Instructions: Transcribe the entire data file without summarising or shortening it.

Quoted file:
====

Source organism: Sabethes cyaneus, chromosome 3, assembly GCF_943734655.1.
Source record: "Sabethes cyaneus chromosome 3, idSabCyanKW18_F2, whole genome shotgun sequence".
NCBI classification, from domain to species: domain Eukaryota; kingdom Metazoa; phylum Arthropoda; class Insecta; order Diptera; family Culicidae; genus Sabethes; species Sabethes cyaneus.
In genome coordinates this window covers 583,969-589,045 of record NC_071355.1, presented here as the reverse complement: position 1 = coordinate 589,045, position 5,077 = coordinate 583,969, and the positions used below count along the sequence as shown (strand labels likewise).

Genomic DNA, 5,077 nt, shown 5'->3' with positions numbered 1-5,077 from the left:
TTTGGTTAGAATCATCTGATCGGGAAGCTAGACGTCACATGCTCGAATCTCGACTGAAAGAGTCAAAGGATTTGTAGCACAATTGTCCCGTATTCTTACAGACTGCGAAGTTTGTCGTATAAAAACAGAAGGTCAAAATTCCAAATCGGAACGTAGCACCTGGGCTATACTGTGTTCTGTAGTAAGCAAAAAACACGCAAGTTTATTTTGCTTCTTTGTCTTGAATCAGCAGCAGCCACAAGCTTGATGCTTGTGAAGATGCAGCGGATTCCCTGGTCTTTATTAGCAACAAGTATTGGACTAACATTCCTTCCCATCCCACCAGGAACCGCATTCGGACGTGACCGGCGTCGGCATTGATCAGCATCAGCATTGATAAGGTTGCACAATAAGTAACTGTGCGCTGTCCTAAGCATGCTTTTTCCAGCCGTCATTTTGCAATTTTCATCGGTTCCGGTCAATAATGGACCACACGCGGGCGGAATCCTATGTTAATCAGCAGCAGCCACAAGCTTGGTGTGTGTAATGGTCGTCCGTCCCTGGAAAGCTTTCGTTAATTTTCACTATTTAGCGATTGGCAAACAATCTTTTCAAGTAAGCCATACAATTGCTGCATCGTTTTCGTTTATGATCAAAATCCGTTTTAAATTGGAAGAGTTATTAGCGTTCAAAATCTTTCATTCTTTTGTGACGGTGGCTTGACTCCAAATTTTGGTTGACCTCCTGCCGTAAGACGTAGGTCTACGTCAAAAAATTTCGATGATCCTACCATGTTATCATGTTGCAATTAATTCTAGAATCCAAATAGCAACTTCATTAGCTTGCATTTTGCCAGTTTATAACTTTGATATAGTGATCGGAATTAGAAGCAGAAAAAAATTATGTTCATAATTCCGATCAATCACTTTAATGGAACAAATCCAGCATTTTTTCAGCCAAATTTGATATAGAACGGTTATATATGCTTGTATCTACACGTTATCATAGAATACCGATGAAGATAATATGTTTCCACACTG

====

Source organism: Sabethes cyaneus, chromosome 3, assembly GCF_943734655.1.
Source record: "Sabethes cyaneus chromosome 3, idSabCyanKW18_F2, whole genome shotgun sequence".
NCBI classification, from domain to species: domain Eukaryota; kingdom Metazoa; phylum Arthropoda; class Insecta; order Diptera; family Culicidae; genus Sabethes; species Sabethes cyaneus.
In genome coordinates this window covers 583,969-589,045 of record NC_071355.1, presented here as the reverse complement: position 1 = coordinate 589,045, position 5,077 = coordinate 583,969, and the positions used below count along the sequence as shown (strand labels likewise).

Genomic DNA, 5,077 nt, shown 5'->3' with positions numbered 1-5,077 from the left:
TTTGGTTAGAATCATCTGATCGGGAAGCTAGACGTCACATGCTCGAATCTCGACTGAAAGAGTCAAAGGATTTGTAGCACAATTGTCCCGTATTCTTACAGACTGCGAAGTTTGTCGTATAAAAACAGAAGGTCAAAATTCCAAATCGGAACGTAGCACCTGGGCTATACTGTGTTCTGTAGTAAGCAAAAAACACGCAAGTTTATTTTGCTTCTTTGTCTTGAATCAGCAGCAGCCACAAGCTTGATGCTTGTGAAGATGCAGCGGATTCCCTGGTCTTTATTAGCAACAAGTATTGGACTAACATTCCTTCCCATCCCACCAGGAACCGCATTCGGACGTGACCGGCGTCGGCATTGATCAGCATCAGCATTGATAAGGTTGCACAATAAGTAACTGTGCGCTGTCCTAAGCATGCTTTTTCCAGCCGTCATTTTGCAATTTTCATCGGTTCCGGTCAATAATGGACCACACGCGGGCGGAATCCTATGTTAATCAGCAGCAGCCACAAGCTTGGTGTGTGTAATGGTCGTCCGTCCCTGGAAAGCTTTCGTTAATTTTCACTATTTAGCGATTGGCAAACAATCTTTTCAAGTAAGCCATACAATTGCTGCATCGTTTTCGTTTATGATCAAAATCCGTTTTAAATTGGAAGAGTTATTAGCGTTCAAAATCTTTCATTCTTTTGTGACGGTGGCTTGACTCCAAATTTTGGTTGACCTCCTGCCGTAAGACGTAGGTCTACGTCAAAAAATTTCGATGATCCTACCATGTTATCATGTTGCAATTAATTCTAGAATCCAAATAGCAACTTCATTAGCTTGCATTTTGCCAGTTTATAACTTTGATATAGTGATCGGAATTAGAAGCAGAAAAAAATTATGTTCATAATTCCGATCAATCACTTTAATGGAACAAATCCAGCATTTTTTCAGCCAAATTTGATATAGAACGGTTATATATGCTTGTATCTACACGTTATCATAGAATACCGATGAAGATAATATGTTTCCACACTG